Where the employee may be deemed to be pursuing a business errand and a personal objective simultaneously, he will still be acting within the scope of his employment.


In determining whether an employee has departed from the course and scope of employment, a variety of factors must be considered in weight, including the intent of the employees; the nature, time and place of the employees conduct; the work the employee was hired to do; the incidental acts the employer should reasonably expect the employee to do; the amount of freedom allowed to the employee in performing his or her duties; and the amount of time consumed in the personal activity.


All of the relevant circumstances must be considered and weighed in relation to one another.


In this case Delgado was on a special errand for the County while attending the training class. To determine whether Delgado’s driving to a private party in that county-owned vehicle was a departure from his special errand and, if so, whether it was a complete abandonment as a matter of law the court look to the facts of the case and the factors in court.


In this case Delgado was looking for a way to get a meal without spending too much money or imposing on his host. Delgado was authorized to use the county owned vehicle to obtain meals during the week, in addition to driving to and from the training class, and driving home after the conclusion of the class.


It was reasonable for Delgado to use the County owned vehicle to travel to the event as he did not have a private vehicle while attending the training class. Delgado was using the County owned vehicle because he was personally paying for and arranging for his tuition, and lodging.


Significantly, Delgado went back to the house in which she was staying and remained there for at least two hours before departing for the event.  The gathering was farther from the residence then was the training class, but only by two or 3 miles. Eating dinner clearly is reasonably necessary for the employee’s comfort and convenience during an out-of-town training session, and the only means for Delgado to purchase dinner was to use the County owned vehicle.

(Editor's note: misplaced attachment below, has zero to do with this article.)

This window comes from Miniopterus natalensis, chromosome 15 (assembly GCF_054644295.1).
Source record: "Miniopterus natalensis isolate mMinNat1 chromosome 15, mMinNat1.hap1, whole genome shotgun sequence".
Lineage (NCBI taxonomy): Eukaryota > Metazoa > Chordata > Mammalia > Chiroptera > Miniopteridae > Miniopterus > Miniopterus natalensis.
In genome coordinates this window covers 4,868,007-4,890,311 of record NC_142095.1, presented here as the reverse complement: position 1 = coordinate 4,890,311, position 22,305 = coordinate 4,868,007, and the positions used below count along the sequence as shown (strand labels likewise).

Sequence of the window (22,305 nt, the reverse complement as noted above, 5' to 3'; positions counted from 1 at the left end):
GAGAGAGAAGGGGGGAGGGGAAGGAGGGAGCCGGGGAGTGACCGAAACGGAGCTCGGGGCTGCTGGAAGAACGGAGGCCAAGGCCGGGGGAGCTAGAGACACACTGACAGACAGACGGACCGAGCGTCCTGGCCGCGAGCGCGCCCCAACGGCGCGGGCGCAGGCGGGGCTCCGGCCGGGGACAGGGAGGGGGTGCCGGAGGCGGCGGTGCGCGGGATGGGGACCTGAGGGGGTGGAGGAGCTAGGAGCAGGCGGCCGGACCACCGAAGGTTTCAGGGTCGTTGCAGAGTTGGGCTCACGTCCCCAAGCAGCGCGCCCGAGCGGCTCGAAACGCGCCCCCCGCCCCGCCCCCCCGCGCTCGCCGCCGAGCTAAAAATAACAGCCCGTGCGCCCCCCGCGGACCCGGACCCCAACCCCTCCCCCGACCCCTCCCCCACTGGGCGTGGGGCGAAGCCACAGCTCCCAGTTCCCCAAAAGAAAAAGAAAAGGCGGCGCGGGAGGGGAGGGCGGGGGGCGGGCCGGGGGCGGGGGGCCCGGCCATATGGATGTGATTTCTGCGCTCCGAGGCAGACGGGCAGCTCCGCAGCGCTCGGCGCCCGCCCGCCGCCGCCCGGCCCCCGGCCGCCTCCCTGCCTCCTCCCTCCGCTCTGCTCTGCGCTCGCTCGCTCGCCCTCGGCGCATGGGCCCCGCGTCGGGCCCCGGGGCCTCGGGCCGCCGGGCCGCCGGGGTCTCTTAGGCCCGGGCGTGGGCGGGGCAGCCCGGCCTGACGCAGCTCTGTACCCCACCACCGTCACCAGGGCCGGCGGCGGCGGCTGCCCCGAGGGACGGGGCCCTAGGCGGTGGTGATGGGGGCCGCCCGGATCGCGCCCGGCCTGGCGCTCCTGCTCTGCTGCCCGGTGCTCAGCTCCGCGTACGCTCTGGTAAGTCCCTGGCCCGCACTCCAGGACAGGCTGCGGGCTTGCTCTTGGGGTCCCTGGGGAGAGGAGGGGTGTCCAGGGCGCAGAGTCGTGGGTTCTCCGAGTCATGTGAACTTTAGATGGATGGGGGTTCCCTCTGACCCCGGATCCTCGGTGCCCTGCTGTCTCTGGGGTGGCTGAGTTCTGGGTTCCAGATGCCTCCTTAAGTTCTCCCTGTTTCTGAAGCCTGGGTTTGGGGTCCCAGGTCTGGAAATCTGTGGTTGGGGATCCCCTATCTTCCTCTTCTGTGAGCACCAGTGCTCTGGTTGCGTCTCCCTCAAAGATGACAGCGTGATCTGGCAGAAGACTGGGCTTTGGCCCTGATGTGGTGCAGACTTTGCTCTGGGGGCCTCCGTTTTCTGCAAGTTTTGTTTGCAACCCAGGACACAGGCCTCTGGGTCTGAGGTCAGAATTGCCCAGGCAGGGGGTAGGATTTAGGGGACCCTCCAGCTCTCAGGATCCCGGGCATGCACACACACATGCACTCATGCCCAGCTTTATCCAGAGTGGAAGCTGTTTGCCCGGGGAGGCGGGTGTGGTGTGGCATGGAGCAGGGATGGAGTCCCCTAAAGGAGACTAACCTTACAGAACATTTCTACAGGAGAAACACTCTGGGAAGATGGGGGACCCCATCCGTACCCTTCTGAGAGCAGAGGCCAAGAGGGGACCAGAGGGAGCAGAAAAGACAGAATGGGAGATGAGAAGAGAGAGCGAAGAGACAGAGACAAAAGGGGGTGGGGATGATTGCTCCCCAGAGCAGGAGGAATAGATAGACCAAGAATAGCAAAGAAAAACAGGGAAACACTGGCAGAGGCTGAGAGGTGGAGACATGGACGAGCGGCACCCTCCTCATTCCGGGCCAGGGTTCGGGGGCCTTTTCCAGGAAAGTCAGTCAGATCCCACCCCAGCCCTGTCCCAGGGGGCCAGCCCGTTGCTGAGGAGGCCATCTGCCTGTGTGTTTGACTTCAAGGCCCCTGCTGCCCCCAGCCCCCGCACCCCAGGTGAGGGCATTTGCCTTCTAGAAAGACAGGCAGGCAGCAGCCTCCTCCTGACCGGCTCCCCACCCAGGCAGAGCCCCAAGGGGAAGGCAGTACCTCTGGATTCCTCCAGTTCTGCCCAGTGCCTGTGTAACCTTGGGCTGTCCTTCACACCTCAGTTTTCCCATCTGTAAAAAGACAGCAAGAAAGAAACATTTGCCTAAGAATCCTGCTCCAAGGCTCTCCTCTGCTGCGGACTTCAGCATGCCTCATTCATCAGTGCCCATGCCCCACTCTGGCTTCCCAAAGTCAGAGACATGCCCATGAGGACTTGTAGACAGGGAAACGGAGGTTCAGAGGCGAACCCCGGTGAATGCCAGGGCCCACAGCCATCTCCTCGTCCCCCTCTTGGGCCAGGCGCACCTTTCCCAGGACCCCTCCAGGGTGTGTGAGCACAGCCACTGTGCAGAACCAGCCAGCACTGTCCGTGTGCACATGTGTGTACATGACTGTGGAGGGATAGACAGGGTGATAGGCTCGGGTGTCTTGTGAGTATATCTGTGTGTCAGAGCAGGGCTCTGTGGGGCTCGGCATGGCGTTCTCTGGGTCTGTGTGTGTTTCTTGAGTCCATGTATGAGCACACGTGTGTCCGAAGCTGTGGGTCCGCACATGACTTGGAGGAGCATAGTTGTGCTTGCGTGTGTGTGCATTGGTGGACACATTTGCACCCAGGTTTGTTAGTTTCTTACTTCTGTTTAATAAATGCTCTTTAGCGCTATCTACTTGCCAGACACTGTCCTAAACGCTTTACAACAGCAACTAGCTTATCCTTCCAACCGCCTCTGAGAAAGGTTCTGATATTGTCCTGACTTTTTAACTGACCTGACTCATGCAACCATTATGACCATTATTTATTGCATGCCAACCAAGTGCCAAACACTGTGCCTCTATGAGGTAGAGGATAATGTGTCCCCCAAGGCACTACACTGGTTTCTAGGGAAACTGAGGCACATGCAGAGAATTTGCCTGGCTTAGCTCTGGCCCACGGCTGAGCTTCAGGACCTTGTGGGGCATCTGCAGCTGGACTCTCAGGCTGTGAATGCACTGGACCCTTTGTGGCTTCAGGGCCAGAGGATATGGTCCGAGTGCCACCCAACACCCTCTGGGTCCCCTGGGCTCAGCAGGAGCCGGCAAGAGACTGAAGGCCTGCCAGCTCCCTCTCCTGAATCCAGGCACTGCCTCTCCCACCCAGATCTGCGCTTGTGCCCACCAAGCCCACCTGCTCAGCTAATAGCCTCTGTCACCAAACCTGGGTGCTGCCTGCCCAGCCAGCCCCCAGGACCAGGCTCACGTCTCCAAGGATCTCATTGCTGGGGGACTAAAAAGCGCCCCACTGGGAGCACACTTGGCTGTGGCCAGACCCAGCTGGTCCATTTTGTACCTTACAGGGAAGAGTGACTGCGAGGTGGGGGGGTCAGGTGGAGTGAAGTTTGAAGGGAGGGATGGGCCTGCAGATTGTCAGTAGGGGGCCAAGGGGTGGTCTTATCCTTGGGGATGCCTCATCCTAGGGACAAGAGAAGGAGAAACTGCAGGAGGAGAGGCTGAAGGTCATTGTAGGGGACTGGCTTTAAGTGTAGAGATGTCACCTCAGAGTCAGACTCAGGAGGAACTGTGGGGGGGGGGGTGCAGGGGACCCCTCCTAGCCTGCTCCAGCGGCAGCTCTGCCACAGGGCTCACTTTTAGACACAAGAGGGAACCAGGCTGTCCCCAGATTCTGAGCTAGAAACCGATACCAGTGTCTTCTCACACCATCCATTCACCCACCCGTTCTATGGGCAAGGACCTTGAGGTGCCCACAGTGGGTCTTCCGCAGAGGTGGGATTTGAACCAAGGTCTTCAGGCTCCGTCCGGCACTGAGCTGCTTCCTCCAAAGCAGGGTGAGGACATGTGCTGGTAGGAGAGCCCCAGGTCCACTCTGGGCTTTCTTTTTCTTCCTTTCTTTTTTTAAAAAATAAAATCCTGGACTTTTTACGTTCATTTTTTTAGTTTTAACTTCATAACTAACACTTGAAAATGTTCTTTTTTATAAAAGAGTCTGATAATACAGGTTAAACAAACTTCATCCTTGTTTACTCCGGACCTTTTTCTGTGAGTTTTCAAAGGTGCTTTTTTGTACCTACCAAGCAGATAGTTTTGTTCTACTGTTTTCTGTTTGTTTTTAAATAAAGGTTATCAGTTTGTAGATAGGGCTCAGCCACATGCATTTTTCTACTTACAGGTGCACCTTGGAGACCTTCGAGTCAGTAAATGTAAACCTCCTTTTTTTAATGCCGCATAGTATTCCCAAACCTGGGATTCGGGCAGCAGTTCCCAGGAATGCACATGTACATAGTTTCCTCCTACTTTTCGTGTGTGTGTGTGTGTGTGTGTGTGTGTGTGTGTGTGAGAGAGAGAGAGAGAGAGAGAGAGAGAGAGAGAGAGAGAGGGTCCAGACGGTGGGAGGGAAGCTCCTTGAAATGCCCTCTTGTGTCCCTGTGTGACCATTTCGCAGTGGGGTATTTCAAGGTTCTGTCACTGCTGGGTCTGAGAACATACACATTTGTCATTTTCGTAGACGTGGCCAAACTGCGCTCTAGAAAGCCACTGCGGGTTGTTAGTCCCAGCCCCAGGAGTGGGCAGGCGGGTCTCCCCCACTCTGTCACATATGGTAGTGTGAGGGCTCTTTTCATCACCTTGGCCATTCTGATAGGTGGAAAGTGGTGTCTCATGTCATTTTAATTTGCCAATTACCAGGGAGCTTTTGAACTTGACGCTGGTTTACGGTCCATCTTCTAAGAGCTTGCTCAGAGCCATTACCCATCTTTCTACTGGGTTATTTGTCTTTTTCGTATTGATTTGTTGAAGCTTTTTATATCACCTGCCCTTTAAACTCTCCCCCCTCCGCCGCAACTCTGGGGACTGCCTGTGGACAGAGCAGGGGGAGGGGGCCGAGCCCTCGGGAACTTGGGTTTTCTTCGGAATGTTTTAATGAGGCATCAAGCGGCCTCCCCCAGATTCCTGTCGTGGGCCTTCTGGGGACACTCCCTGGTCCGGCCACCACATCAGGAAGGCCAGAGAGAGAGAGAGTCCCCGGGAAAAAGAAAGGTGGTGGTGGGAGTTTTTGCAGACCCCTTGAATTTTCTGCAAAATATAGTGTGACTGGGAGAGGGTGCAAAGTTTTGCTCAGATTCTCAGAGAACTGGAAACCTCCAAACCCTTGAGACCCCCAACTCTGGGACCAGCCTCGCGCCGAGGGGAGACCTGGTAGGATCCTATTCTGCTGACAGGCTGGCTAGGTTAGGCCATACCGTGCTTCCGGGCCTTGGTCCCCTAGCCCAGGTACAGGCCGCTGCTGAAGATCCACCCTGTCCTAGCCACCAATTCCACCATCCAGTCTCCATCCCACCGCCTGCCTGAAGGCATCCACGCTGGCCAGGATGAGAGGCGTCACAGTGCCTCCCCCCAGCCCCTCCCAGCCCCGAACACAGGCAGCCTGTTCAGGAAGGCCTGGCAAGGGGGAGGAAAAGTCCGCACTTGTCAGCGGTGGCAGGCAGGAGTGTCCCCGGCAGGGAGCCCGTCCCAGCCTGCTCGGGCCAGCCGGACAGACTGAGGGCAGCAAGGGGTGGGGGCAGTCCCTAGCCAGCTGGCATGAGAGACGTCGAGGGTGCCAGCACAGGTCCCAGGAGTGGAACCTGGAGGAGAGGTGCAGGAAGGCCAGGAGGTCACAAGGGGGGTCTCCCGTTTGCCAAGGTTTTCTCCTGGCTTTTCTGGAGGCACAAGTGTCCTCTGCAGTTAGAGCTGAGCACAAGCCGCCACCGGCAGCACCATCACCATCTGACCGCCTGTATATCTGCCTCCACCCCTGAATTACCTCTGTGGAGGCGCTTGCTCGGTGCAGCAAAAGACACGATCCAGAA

The County reasonably expected Delgado to obtain food during the week-long training session. Of particular significance in the court’s analysis is the discipline imposed on Delgado by the county due to what it described as Delgado’s “non-duty conduct” that was “in the course of employment.” While Delgado’s supervisor later attempted to downplay the legal significance of this language, Delgado’s discipline was never revoked, and the written notice of suspension was not corrected.


Delgado supervisor believed it was reasonable for Delgado to drive in the vehicle to the training event. Delgado’s direct supervisor testified the trip was reasonable, and that Delgado did not need the supervisor’s permission to go to the event. A lieutenant from the county and resources department stated in an e- mail after the accident that he had previously approved other employees attending personal events like the event Delgado attended, if it is within reason.


Delgado left for the gathering at 8 PM and arrived before 9 PM. He then left the gathering at about 11 PM. Gathering had no connection to Delgado’s employment or training. Delgado was paid for the period from 7:30 AM to 5:30 PM that day. The accident occurred well outside the time for the training class in the time allotted for computing to and from the training class.


The court concluded the evidence, when considered as a whole, did not show a clear abandonment by Delgado’s special errand so that the trial court could determine as a matter of law that he was outside the scope of his employment at the time of the accident.


The judgment was reversed and appellate was to recover the costs of appeal.